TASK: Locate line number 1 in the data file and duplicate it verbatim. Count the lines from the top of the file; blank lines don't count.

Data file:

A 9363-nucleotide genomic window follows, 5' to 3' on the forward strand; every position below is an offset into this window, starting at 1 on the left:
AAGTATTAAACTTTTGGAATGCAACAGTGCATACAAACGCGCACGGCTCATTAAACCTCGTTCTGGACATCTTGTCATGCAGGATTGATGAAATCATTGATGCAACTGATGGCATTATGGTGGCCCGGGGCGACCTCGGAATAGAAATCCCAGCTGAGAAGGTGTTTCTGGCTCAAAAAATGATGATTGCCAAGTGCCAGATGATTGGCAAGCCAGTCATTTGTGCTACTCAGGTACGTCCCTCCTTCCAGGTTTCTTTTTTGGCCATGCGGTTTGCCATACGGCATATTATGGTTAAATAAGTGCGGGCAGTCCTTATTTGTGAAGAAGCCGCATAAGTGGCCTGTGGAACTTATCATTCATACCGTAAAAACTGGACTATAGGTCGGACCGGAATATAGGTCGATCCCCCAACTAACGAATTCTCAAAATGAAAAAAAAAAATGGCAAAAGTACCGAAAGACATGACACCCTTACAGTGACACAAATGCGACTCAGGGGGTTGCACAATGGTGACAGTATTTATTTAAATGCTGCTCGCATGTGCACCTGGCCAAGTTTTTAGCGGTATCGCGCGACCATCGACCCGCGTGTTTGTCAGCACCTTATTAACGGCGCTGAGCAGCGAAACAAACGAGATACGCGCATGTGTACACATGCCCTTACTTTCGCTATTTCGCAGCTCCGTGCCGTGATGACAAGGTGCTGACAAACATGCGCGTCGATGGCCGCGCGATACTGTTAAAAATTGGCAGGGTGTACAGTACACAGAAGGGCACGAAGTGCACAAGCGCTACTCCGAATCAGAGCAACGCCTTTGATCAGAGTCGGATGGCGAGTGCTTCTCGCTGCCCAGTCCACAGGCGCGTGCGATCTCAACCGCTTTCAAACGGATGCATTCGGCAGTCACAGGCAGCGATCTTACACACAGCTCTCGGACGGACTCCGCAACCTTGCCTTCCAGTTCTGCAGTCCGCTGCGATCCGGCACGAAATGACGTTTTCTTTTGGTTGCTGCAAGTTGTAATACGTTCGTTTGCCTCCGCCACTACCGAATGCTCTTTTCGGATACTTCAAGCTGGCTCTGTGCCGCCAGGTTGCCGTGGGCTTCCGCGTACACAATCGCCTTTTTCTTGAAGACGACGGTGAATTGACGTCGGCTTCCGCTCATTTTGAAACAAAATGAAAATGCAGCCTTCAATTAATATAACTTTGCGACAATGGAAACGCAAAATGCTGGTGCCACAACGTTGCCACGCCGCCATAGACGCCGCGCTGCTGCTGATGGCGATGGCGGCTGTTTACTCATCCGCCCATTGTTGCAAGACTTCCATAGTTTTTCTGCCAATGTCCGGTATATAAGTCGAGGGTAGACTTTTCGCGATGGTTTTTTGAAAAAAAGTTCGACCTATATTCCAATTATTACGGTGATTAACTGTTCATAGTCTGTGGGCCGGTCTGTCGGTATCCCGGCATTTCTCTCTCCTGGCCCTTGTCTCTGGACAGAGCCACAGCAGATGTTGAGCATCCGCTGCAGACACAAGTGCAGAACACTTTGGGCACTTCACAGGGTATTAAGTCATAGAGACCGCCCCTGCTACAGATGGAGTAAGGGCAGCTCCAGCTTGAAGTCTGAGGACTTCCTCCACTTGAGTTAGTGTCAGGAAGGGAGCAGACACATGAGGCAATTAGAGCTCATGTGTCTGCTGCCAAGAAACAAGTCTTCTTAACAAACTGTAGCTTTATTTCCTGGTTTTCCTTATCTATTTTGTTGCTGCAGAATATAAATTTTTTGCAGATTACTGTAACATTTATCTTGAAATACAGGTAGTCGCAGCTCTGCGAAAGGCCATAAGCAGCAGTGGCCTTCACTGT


A 9363-nucleotide genomic window follows, 5' to 3' on the forward strand; every position below is an offset into this window, starting at 1 on the left: